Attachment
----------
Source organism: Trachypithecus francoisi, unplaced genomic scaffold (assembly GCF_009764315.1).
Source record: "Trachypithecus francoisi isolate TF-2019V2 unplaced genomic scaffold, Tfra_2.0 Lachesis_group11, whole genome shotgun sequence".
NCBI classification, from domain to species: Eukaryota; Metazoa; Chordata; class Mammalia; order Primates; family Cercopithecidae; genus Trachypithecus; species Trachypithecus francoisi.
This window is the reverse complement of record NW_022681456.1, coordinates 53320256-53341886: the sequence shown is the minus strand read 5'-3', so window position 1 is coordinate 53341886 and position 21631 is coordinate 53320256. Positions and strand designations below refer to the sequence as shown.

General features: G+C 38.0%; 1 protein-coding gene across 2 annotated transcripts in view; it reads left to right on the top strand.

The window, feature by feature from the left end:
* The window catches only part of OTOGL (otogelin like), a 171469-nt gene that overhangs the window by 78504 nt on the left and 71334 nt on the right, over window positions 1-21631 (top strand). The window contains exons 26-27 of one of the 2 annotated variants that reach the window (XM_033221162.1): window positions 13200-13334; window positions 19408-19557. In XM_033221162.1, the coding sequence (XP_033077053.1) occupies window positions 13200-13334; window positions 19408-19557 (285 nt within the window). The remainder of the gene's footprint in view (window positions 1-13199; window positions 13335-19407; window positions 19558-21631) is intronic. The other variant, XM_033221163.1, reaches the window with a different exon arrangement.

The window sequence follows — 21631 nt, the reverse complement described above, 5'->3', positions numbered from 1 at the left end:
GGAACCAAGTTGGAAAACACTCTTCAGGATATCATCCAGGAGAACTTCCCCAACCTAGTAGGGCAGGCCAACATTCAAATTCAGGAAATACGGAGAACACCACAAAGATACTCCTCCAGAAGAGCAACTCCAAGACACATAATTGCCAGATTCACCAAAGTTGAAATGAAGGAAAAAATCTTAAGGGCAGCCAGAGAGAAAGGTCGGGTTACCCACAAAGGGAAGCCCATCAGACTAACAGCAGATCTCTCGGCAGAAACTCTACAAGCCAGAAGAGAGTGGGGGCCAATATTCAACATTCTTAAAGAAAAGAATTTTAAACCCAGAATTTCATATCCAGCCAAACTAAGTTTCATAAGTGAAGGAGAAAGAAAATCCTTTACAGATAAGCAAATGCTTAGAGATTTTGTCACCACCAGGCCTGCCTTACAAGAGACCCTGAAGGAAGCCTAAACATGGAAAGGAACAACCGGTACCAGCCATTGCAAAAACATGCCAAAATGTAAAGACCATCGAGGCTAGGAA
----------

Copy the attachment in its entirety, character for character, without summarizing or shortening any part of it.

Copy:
Source organism: Trachypithecus francoisi, unplaced genomic scaffold (assembly GCF_009764315.1).
Source record: "Trachypithecus francoisi isolate TF-2019V2 unplaced genomic scaffold, Tfra_2.0 Lachesis_group11, whole genome shotgun sequence".
NCBI classification, from domain to species: Eukaryota; Metazoa; Chordata; class Mammalia; order Primates; family Cercopithecidae; genus Trachypithecus; species Trachypithecus francoisi.
This window is the reverse complement of record NW_022681456.1, coordinates 53320256-53341886: the sequence shown is the minus strand read 5'-3', so window position 1 is coordinate 53341886 and position 21631 is coordinate 53320256. Positions and strand designations below refer to the sequence as shown.

General features: G+C 38.0%; 1 protein-coding gene across 2 annotated transcripts in view; it reads left to right on the top strand.

The window, feature by feature from the left end:
* The window catches only part of OTOGL (otogelin like), a 171469-nt gene that overhangs the window by 78504 nt on the left and 71334 nt on the right, over window positions 1-21631 (top strand). The window contains exons 26-27 of one of the 2 annotated variants that reach the window (XM_033221162.1): window positions 13200-13334; window positions 19408-19557. In XM_033221162.1, the coding sequence (XP_033077053.1) occupies window positions 13200-13334; window positions 19408-19557 (285 nt within the window). The remainder of the gene's footprint in view (window positions 1-13199; window positions 13335-19407; window positions 19558-21631) is intronic. The other variant, XM_033221163.1, reaches the window with a different exon arrangement.

The window sequence follows — 21631 nt, the reverse complement described above, 5'->3', positions numbered from 1 at the left end:
GGAACCAAGTTGGAAAACACTCTTCAGGATATCATCCAGGAGAACTTCCCCAACCTAGTAGGGCAGGCCAACATTCAAATTCAGGAAATACGGAGAACACCACAAAGATACTCCTCCAGAAGAGCAACTCCAAGACACATAATTGCCAGATTCACCAAAGTTGAAATGAAGGAAAAAATCTTAAGGGCAGCCAGAGAGAAAGGTCGGGTTACCCACAAAGGGAAGCCCATCAGACTAACAGCAGATCTCTCGGCAGAAACTCTACAAGCCAGAAGAGAGTGGGGGCCAATATTCAACATTCTTAAAGAAAAGAATTTTAAACCCAGAATTTCATATCCAGCCAAACTAAGTTTCATAAGTGAAGGAGAAAGAAAATCCTTTACAGATAAGCAAATGCTTAGAGATTTTGTCACCACCAGGCCTGCCTTACAAGAGACCCTGAAGGAAGCCTAAACATGGAAAGGAACAACCGGTACCAGCCATTGCAAAAACATGCCAAAATGTAAAGACCATCGAGGCTAGGAA